drinking20coffee20elsewhere“Freedom is attained only when the ant of the self – that small, blind, crumb-seeking part of ourselves – casts off slavery and its legacy, becoming a huge brave ox.”  A small, black teenage narrator named Spurgeon hears this bit of wisdom, as if in passing, at the Million Man March in “The Ant of the Self.”  He notes with boredom and anger that the preacher speaking is repeating a message heard earlier, and reading from a letter read earlier, about ways to keep slaves down – by pitting dark ones against light ones, big plantations vs. small plantations, etc.

We know by this point, about midway through “Ant,” that Spurgeon is completely justified in his anger.  He has taken a road trip with his father – always referred to in the full, ingratiating name of Ray Bivens Jr. – who is a drunk, abusive, self-deluded, avoiding a DUI conviction, owing Spurgeon bail money, and certain that selling a group of exotic birds to the Afro-centric attendees of the March will get him rich.  Spurgeon is smart, he debates for his mostly white high school, and has a loving mother who is as baffled by her ex as her son is, but whose obsessive religion makes her nearly as blind to her son’s potential and good nature as Ray Bivens Jr. is – although, at least his mother would never steal her ex’s car, fill it with smoke, and drive it across the country full of birds.

That speech advising how freedom is attained speaks for the situation of race in America, and also speaks to the freedom Spurgeon needs to find from his father.  Does Spurgeon recognize this?  “At first it sounds like what everyone else has been saying,” Spurgeon says.  That “At first” is telling.  Perhaps the blithe, angry, casually dismissive voice guiding us through this story with much analysis, insight, and sadness, finds something more to take out of this part of the speech.  He doesn’t act on it though – he instead proceeds to get in a fight with the inspired, angry men around him who mistake Spurgeon’s anger at his father for dismissal of the triumph of black rights.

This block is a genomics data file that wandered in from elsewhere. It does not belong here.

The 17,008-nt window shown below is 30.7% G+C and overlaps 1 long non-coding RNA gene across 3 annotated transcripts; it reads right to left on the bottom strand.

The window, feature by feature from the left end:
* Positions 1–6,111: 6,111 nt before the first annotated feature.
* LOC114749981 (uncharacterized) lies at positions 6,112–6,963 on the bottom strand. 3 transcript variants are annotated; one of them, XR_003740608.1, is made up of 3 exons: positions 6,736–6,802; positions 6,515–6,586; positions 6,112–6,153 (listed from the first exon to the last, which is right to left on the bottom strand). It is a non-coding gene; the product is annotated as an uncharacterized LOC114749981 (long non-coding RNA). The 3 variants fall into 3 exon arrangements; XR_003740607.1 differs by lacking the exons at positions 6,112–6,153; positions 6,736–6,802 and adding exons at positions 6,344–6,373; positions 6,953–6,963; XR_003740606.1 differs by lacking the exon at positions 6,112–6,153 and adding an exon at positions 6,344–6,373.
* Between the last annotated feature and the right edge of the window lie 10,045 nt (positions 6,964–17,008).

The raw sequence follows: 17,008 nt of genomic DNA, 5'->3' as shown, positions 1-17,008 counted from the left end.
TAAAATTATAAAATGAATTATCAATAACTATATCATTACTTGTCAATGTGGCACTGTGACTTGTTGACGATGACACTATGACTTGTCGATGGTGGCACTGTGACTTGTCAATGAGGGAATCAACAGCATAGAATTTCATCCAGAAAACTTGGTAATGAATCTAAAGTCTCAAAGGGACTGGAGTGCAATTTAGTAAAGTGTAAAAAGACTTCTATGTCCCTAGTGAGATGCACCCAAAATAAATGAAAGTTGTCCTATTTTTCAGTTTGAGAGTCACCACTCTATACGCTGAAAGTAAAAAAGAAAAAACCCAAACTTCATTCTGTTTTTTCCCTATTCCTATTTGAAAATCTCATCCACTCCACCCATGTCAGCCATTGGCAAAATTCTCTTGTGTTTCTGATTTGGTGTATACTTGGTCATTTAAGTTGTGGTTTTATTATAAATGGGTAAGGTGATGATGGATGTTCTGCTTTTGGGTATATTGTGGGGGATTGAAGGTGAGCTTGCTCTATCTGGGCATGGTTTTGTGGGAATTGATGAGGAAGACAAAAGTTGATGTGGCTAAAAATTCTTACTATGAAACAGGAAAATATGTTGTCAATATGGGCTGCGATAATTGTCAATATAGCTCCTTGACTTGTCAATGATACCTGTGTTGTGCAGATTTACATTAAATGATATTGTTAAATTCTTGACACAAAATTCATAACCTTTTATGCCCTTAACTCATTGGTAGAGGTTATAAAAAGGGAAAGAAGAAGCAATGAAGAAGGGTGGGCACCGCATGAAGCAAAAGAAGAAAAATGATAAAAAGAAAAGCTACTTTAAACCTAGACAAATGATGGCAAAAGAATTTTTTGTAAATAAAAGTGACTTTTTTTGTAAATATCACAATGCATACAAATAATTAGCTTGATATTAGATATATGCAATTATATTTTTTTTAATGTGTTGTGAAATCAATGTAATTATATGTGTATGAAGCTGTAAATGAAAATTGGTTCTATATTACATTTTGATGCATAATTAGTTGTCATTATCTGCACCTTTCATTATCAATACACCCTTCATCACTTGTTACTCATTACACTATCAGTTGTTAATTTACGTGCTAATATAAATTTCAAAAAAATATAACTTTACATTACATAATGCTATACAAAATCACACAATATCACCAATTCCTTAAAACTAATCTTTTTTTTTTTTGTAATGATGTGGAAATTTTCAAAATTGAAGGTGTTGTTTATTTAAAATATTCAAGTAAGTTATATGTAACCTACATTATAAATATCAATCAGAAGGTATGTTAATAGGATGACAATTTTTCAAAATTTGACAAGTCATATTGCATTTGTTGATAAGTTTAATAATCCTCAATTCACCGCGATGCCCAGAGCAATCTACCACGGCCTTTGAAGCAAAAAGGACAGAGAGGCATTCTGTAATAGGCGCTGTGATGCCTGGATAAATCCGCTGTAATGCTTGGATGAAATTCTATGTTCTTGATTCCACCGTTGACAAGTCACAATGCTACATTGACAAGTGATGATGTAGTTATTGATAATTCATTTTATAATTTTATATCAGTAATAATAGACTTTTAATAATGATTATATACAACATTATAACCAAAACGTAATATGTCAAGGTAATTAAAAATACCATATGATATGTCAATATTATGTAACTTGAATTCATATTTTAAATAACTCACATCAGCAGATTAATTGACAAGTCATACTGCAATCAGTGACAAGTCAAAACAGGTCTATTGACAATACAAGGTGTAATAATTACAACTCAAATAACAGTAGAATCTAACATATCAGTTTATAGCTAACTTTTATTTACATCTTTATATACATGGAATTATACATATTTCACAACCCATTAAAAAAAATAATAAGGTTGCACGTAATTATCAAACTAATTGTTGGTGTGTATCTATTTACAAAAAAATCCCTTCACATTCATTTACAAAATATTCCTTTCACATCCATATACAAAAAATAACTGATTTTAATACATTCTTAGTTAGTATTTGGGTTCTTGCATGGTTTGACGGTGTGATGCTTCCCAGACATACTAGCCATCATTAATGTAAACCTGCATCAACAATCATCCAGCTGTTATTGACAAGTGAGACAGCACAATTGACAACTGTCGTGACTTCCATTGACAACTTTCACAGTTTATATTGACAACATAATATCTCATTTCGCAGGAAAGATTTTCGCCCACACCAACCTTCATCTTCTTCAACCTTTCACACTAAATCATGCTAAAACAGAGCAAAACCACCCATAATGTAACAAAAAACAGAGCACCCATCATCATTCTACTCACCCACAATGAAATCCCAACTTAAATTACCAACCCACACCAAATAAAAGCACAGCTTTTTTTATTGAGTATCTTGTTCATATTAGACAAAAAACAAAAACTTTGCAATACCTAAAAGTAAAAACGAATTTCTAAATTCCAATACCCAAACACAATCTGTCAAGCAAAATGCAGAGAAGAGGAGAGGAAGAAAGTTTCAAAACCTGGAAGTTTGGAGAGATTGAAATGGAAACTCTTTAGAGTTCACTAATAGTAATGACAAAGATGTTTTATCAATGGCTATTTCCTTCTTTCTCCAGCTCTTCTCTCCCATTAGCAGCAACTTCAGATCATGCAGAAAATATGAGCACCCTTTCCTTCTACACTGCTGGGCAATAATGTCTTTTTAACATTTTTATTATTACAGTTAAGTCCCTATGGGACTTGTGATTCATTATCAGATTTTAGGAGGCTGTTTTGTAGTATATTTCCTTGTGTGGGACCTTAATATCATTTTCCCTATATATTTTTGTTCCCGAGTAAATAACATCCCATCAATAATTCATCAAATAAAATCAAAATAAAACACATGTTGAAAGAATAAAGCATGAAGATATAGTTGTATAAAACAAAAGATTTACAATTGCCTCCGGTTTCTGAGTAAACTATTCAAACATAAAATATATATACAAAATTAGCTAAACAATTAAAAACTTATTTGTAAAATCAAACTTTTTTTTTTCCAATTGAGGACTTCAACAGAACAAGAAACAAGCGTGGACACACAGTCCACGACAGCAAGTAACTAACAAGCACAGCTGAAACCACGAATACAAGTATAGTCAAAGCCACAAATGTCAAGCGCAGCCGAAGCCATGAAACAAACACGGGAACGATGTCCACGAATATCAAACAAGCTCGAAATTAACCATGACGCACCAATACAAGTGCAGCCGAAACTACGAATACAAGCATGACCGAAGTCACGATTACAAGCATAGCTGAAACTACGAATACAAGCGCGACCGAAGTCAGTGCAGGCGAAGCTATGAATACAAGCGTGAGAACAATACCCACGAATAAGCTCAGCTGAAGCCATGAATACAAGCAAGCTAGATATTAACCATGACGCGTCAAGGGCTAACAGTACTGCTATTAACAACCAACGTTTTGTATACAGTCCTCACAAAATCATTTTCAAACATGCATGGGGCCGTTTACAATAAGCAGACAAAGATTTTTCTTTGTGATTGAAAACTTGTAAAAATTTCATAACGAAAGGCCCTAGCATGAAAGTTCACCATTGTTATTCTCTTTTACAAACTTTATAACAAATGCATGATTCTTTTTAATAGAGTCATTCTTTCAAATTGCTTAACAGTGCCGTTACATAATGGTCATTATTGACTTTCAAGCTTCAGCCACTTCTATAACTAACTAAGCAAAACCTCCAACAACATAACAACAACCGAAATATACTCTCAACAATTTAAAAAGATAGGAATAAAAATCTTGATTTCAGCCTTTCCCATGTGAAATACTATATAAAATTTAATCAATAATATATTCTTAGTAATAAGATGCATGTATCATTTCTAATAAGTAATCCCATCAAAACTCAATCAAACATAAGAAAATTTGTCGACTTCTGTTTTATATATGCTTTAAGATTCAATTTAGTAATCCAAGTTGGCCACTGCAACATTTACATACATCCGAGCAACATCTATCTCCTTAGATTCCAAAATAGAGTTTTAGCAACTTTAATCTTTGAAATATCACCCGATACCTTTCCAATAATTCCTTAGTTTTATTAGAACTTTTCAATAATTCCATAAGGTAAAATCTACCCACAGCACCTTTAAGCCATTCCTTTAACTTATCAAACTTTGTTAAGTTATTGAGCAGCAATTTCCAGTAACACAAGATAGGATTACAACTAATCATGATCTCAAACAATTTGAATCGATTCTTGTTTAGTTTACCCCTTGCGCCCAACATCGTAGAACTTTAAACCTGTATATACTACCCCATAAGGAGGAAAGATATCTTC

Writing about race is tricky, as is writing about any “important subject.”  In order to do so in a short story context, you have to especially believe the prose discussing it – and a simple discussion will not do.  “The Ant of the Self” is the fourth story in Packer’s 2003 collection Drinking Coffee Elsewhere, and I believe that no other form and no other collection could discuss race as well as this book does.  Its stories range from decade to decade, place to place, male to female, young to old, and chronicle, in each one, someone else facing the enormity of what it is to comprehend race in society.  The book closes with an astonishing story, “Brownies,” in which a group of young black girls accidentally stumbles onto the cruelty that defines minority interactions.  It ends with “Doris Is Coming,” a gripping story that concludes with a black girl sitting at a white ice cream parlor during the civil rights movement.

But “The Ant of the Self” is the story that has stuck with me the most since I read Drinking Coffee Elsewhere years ago.  It is a fascinating, beyond unpredictable narrative – you don’t even realize, for ten pages or so, that it is even about the Million Man March.  And even when it is, it’s not.  The true meat of the story is afterwards, at a bar full of black men who did not attend the march.  Spurgeon, who was indifferent to the march anyway, states it was like a vacation for him to be among black men for once.

A man with a goiter responds to him, “Back in the day, before you were born, couldn’t that type of shit happen… We the ones fought for you to be in school with the white folks.  We sent you to go spy on them.  See how the hell those white folks make all that money!  Now you talking ’bout a vacation!”  Spurgeon’s life is far from great.  Because of his father, Spurgeon’s connect to alcoholism, disillusion, money problems, jail time, and having to figure out how to tell his mother he doesn’t know where in DC her car wound up.  But it’s also something akin to progress.

Not that Packer wants us to get too hopeful.  “The Ant of the Self” soars – and works – because the racial and family dynamics simply follow the trajectory of the narrative.  Something happens between Spurgeon and his father, and it doesn’t end well.  Most of the stories in Drinking Coffee Elsewhere don’t exactly “end well” for their characters.  But the all reach a certain point of progress and understanding.  The final scene of “Ant” involves Spurgeon in an Amtrak station realizing he can’t go east anymore, and seeing a father and his young child, who had attended the march, acting warm and happy with one another.